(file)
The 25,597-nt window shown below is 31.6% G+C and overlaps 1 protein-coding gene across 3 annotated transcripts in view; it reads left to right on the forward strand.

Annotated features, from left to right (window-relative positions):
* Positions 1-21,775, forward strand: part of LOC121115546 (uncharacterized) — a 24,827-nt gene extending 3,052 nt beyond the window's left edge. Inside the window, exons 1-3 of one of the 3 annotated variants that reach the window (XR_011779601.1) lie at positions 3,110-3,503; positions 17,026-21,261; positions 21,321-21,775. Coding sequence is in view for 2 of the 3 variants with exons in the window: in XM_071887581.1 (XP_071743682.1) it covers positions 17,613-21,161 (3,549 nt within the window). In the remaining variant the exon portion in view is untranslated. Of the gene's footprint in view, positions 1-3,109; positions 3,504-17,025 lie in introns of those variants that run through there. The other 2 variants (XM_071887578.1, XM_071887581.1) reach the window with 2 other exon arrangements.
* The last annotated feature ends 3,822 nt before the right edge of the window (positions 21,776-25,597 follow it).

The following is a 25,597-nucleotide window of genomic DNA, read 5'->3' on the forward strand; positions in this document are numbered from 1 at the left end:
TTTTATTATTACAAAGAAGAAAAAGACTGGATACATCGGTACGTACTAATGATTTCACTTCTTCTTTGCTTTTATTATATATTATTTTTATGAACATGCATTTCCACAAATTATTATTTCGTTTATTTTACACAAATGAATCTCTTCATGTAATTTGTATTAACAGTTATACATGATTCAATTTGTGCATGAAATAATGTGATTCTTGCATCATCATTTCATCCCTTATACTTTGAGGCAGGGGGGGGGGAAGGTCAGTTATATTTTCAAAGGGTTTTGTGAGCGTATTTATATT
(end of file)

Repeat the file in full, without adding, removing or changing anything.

The 25,597-nt window shown below is 31.6% G+C and overlaps 1 protein-coding gene across 3 annotated transcripts in view; it reads left to right on the forward strand.

Annotated features, from left to right (window-relative positions):
* Positions 1-21,775, forward strand: part of LOC121115546 (uncharacterized) — a 24,827-nt gene extending 3,052 nt beyond the window's left edge. Inside the window, exons 1-3 of one of the 3 annotated variants that reach the window (XR_011779601.1) lie at positions 3,110-3,503; positions 17,026-21,261; positions 21,321-21,775. Coding sequence is in view for 2 of the 3 variants with exons in the window: in XM_071887581.1 (XP_071743682.1) it covers positions 17,613-21,161 (3,549 nt within the window). In the remaining variant the exon portion in view is untranslated. Of the gene's footprint in view, positions 1-3,109; positions 3,504-17,025 lie in introns of those variants that run through there. The other 2 variants (XM_071887578.1, XM_071887581.1) reach the window with 2 other exon arrangements.
* The last annotated feature ends 3,822 nt before the right edge of the window (positions 21,776-25,597 follow it).

The following is a 25,597-nucleotide window of genomic DNA, read 5'->3' on the forward strand; positions in this document are numbered from 1 at the left end:
TTTTATTATTACAAAGAAGAAAAAGACTGGATACATCGGTACGTACTAATGATTTCACTTCTTCTTTGCTTTTATTATATATTATTTTTATGAACATGCATTTCCACAAATTATTATTTCGTTTATTTTACACAAATGAATCTCTTCATGTAATTTGTATTAACAGTTATACATGATTCAATTTGTGCATGAAATAATGTGATTCTTGCATCATCATTTCATCCCTTATACTTTGAGGCAGGGGGGGGGGAAGGTCAGTTATATTTTCAAAGGGTTTTGTGAGCGTATTTATATT